Spirulina originated three and a half billion years ago and is a large part of why Earth has breathable oxygen today. Spirulina is a type of blue-green algae with photosynthetic capabilities that allow it to convert carbon dioxide in the air into oxygen. Spirulina was discovered by a doctor from the Institute of French Petroleum (IFP) in 1962. The doctor’s name was Dr. Clement. Dr. Clement began her investigation into blue-green algae based on a tribe she discovered along Lake Chad. The Kanembu tribe was located in Africa and led very simple lives that differentiated them from the occupants of a modernized society. Despite the lack of modernized elements in their day to day lives, Dr. Clement noticed that their stature was much better than occupants of more modern societies. Upon further investigation, she learned that the tribe was gathering blue-green algae off the of the lake and incorporating it into various meals they cooked. The integration of blue-green algae, later known as spirulina, into their diet was the cause of their superior stature and health. Spirulina has existed for a very long time, but only recently have human beings begun modernizing the harvesting process and making a concerted effort to integrate spirulina into diets and skin products to improve health.
Growing and Harvesting Spirulina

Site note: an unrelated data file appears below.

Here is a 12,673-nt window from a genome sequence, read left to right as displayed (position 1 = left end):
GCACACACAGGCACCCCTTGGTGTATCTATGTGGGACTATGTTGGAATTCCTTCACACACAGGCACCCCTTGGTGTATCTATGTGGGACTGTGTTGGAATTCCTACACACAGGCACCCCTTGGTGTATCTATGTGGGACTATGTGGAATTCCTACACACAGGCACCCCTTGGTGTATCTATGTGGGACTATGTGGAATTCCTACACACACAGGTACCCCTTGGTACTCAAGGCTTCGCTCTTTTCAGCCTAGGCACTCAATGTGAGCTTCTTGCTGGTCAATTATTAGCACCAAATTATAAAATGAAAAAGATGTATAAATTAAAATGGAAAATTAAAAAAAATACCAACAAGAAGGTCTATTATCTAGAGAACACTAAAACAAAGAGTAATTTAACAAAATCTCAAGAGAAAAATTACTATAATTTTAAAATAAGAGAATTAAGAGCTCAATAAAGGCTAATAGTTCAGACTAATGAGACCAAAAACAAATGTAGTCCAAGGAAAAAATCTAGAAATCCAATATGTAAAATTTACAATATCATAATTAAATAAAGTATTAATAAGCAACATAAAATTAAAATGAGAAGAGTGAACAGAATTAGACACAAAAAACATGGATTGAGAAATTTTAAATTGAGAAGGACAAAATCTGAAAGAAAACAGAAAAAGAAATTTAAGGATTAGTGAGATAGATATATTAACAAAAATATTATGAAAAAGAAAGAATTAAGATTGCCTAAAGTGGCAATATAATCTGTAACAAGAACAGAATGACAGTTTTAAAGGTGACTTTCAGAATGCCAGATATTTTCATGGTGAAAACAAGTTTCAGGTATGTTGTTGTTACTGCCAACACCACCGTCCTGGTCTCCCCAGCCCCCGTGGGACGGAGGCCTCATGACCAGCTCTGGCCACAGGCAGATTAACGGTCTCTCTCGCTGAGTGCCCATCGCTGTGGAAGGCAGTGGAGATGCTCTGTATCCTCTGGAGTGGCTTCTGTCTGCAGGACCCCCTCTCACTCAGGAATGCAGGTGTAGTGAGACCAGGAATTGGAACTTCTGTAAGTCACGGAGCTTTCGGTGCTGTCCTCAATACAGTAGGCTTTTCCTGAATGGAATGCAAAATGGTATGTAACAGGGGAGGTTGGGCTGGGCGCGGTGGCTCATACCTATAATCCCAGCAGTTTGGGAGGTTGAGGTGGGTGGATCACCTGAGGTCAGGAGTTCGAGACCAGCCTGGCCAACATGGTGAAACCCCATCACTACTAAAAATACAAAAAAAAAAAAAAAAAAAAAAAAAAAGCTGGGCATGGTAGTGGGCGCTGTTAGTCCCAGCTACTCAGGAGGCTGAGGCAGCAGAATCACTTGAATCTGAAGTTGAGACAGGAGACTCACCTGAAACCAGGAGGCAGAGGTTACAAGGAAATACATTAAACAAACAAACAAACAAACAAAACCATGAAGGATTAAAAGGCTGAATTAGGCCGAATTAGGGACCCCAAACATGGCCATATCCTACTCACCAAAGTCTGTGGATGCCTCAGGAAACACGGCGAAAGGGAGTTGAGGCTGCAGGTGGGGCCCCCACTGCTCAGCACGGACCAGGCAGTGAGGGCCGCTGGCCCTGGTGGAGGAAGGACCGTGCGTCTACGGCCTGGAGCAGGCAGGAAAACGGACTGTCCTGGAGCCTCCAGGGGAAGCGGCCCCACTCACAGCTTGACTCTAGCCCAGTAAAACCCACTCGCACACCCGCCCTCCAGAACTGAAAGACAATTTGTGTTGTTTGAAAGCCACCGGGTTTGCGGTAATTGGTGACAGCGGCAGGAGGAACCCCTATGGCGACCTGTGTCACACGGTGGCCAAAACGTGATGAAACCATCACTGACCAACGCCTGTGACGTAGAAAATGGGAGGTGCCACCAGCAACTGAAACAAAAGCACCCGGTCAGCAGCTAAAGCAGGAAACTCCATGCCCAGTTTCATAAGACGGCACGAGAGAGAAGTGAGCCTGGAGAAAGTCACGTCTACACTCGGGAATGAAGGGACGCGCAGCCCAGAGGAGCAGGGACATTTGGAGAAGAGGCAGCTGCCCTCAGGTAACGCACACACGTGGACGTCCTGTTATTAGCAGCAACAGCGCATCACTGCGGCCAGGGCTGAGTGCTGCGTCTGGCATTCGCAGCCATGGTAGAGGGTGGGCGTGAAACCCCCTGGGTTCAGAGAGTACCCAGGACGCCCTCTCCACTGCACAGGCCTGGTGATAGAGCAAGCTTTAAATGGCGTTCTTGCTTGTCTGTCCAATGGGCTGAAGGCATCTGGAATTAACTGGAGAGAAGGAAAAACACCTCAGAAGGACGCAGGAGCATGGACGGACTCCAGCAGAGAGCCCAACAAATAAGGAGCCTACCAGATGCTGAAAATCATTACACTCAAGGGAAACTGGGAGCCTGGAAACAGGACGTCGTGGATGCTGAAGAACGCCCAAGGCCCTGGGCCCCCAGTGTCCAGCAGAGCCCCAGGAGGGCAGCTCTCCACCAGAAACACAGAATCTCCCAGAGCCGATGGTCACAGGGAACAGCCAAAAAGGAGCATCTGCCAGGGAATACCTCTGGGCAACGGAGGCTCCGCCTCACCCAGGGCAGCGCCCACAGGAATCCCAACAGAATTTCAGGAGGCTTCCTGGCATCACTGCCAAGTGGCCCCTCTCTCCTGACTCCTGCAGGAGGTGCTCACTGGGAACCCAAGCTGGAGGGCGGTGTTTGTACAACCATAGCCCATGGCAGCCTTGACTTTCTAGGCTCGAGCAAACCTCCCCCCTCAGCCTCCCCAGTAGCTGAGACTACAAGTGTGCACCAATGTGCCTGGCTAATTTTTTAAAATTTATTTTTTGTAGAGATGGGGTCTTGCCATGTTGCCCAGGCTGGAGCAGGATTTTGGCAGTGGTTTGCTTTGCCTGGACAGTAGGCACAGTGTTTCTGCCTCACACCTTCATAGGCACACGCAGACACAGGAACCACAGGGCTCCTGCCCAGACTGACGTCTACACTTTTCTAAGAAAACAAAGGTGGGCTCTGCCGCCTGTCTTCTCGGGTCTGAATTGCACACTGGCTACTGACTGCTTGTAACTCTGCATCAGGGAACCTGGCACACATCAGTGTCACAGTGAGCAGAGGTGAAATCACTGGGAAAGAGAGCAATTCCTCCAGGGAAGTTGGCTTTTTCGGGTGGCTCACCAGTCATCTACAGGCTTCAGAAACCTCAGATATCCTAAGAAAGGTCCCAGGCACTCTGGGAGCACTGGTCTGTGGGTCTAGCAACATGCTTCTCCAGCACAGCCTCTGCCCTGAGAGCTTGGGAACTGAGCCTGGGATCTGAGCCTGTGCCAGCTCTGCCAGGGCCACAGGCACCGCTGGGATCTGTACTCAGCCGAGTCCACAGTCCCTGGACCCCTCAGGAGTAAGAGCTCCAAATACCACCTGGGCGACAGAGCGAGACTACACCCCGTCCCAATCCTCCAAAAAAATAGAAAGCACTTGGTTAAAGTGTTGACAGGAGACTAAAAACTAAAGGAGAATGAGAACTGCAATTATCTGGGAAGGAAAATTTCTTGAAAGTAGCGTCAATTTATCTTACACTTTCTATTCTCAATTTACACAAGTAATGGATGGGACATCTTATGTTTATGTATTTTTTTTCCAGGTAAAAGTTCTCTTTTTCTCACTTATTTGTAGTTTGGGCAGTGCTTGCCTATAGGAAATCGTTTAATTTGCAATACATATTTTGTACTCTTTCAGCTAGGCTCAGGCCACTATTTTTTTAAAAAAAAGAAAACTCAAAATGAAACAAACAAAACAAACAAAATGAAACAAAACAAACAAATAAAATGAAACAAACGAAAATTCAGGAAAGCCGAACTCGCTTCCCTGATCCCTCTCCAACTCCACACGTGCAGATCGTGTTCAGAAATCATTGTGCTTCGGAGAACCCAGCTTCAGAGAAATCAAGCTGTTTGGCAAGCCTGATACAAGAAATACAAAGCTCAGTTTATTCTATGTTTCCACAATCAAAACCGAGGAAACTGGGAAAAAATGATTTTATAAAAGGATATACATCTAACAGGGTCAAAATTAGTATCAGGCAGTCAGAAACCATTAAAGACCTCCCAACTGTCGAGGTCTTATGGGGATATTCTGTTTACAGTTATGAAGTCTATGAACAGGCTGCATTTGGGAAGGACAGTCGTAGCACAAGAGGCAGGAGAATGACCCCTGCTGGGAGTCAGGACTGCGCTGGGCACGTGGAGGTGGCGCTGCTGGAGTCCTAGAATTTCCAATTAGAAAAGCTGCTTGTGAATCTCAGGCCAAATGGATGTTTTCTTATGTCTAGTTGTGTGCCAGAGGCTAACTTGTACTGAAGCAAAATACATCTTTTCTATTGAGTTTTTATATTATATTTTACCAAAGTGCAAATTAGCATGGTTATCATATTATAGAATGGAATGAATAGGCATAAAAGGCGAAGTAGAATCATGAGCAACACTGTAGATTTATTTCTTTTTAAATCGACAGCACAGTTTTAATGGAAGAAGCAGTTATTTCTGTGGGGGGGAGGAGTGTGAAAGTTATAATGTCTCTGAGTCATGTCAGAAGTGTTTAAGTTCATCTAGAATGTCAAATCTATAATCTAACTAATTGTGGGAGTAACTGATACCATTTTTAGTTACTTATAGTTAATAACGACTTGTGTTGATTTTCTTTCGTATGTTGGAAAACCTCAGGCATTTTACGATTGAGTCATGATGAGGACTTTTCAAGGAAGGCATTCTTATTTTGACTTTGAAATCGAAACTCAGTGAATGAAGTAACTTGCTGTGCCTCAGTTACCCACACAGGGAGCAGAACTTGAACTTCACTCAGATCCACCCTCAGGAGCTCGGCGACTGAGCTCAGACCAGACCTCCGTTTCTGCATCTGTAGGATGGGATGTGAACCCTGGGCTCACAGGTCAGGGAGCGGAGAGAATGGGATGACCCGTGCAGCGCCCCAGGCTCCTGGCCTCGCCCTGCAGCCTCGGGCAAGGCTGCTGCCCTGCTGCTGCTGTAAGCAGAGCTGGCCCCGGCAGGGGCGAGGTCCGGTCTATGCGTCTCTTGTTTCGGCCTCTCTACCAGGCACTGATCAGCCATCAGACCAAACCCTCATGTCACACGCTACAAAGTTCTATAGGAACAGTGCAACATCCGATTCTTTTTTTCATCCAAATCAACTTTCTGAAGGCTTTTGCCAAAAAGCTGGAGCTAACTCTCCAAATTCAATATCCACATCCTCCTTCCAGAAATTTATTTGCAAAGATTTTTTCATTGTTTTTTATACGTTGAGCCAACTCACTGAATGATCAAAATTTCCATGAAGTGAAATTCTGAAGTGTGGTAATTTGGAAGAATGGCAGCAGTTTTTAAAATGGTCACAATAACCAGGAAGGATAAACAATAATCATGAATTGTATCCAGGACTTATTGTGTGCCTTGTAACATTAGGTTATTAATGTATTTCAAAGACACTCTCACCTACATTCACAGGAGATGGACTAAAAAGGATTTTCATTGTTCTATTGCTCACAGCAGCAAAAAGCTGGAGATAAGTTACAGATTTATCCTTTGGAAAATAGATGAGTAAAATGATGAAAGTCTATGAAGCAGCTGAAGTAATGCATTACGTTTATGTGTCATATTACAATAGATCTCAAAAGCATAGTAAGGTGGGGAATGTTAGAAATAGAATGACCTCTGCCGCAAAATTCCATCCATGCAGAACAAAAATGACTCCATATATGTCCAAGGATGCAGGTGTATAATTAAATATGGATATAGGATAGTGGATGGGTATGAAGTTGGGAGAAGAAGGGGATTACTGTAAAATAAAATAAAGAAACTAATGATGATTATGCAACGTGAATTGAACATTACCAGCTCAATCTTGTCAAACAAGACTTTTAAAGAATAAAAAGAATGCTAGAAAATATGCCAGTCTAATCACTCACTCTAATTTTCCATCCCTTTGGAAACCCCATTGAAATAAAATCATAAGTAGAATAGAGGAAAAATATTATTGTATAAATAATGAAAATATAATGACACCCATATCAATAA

When researching a new ingredient to add to a skin routine or health regime, it is important to understand where that ingredient comes from and how it is produced. Spirulina naturally grows in fresh water lakes, rivers, and ponds. It requires high levels of exposure to sunlight and moderate temperatures in order to flourish. Spirulina farming is now actively occurring all over the world, and though each operation develops its own variation for farming spirulina, the basic tenants of producing spirulina are the same. In order to grow spirulina, it is necessary to have a culture or sample of spirulina, a tank (or pond), a water pump to circulate the water (or a current), minerals or salts to aid in growth, tools to monitor the pH levels of the water, and tools to gather and harvest the spirulina once it has completed its growth cycle. The commercial production of spirulina attempts to mimic the processes naturally occurring blue-green algae undergoes in nature. To begin the process, the culture of spirulina must be seeded into the pond. The pump, or manual stirring, then is used to agitate it and promote growth. While this is taking place, regular samples must be taken of the pH to ensure that levels remain within normal range. When the spirulina reaches a concentration of 0.5g/L, it is ready to be harvested. This must be measured using a Secchi disk. Spirulina has been found to be most beneficial and nutritious when used in its wet form. However, spirulina only lasts for a few days (at most) in its wet form before it must be dried and packaged. Many companies integrate spirulina into their products to increase its health benefits, and others prefer to dry and package spirulina for consumption with food. All companies producing edible spirulina must abide by the following sanitation standards: